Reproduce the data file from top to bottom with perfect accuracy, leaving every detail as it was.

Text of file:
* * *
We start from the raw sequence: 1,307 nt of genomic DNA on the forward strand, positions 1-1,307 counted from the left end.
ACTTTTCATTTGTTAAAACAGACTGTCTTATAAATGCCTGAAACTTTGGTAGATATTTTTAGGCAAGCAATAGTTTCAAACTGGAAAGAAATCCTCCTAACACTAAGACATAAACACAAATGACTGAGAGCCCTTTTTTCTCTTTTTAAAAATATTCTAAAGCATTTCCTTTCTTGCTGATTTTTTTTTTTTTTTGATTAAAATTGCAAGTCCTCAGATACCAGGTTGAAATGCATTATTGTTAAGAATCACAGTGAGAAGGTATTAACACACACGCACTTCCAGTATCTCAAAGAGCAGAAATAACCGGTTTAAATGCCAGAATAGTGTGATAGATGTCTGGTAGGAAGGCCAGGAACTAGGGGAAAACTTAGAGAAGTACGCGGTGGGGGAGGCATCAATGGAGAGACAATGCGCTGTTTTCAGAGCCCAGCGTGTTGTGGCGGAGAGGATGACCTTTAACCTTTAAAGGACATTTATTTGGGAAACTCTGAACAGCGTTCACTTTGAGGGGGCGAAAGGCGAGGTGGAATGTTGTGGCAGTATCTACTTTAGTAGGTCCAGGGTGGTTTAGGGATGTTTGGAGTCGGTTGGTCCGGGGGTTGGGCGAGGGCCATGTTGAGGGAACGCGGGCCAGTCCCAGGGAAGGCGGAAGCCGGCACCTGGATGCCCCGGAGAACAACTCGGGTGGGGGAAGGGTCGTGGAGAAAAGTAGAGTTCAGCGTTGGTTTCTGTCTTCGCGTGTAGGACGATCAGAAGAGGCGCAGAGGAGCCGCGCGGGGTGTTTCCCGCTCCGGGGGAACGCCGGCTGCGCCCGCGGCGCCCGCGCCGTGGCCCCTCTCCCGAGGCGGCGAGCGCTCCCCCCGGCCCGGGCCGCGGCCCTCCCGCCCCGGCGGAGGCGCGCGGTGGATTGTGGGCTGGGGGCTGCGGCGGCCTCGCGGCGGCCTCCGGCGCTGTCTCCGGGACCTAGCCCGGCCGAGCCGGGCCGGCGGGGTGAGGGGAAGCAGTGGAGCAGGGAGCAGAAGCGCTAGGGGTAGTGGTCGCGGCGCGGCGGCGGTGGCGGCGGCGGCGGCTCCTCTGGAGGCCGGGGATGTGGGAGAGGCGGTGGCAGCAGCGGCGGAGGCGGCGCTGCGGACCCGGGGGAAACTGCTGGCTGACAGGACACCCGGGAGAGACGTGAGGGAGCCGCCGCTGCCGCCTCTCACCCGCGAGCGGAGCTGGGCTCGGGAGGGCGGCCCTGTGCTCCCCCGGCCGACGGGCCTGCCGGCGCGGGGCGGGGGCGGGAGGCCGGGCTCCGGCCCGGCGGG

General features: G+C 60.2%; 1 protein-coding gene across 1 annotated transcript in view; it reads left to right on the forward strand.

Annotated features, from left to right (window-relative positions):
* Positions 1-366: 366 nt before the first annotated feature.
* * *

We start from the raw sequence: 1,307 nt of genomic DNA on the forward strand, positions 1-1,307 counted from the left end.
ACTTTTCATTTGTTAAAACAGACTGTCTTATAAATGCCTGAAACTTTGGTAGATATTTTTAGGCAAGCAATAGTTTCAAACTGGAAAGAAATCCTCCTAACACTAAGACATAAACACAAATGACTGAGAGCCCTTTTTTCTCTTTTTAAAAATATTCTAAAGCATTTCCTTTCTTGCTGATTTTTTTTTTTTTTTGATTAAAATTGCAAGTCCTCAGATACCAGGTTGAAATGCATTATTGTTAAGAATCACAGTGAGAAGGTATTAACACACACGCACTTCCAGTATCTCAAAGAGCAGAAATAACCGGTTTAAATGCCAGAATAGTGTGATAGATGTCTGGTAGGAAGGCCAGGAACTAGGGGAAAACTTAGAGAAGTACGCGGTGGGGGAGGCATCAATGGAGAGACAATGCGCTGTTTTCAGAGCCCAGCGTGTTGTGGCGGAGAGGATGACCTTTAACCTTTAAAGGACATTTATTTGGGAAACTCTGAACAGCGTTCACTTTGAGGGGGCGAAAGGCGAGGTGGAATGTTGTGGCAGTATCTACTTTAGTAGGTCCAGGGTGGTTTAGGGATGTTTGGAGTCGGTTGGTCCGGGGGTTGGGCGAGGGCCATGTTGAGGGAACGCGGGCCAGTCCCAGGGAAGGCGGAAGCCGGCACCTGGATGCCCCGGAGAACAACTCGGGTGGGGGAAGGGTCGTGGAGAAAAGTAGAGTTCAGCGTTGGTTTCTGTCTTCGCGTGTAGGACGATCAGAAGAGGCGCAGAGGAGCCGCGCGGGGTGTTTCCCGCTCCGGGGGAACGCCGGCTGCGCCCGCGGCGCCCGCGCCGTGGCCCCTCTCCCGAGGCGGCGAGCGCTCCCCCCGGCCCGGGCCGCGGCCCTCCCGCCCCGGCGGAGGCGCGCGGTGGATTGTGGGCTGGGGGCTGCGGCGGCCTCGCGGCGGCCTCCGGCGCTGTCTCCGGGACCTAGCCCGGCCGAGCCGGGCCGGCGGGGTGAGGGGAAGCAGTGGAGCAGGGAGCAGAAGCGCTAGGGGTAGTGGTCGCGGCGCGGCGGCGGTGGCGGCGGCGGCGGCTCCTCTGGAGGCCGGGGATGTGGGAGAGGCGGTGGCAGCAGCGGCGGAGGCGGCGCTGCGGACCCGGGGGAAACTGCTGGCTGACAGGACACCCGGGAGAGACGTGAGGGAGCCGCCGCTGCCGCCTCTCACCCGCGAGCGGAGCTGGGCTCGGGAGGGCGGCCCTGTGCTCCCCCGGCCGACGGGCCTGCCGGCGCGGGGCGGGGGCGGGAGGCCGGGCTCCGGCCCGGCGGG

General features: G+C 60.2%; 1 protein-coding gene across 1 annotated transcript in view; it reads left to right on the forward strand.

Annotated features, from left to right (window-relative positions):
* Positions 1-366: 366 nt before the first annotated feature.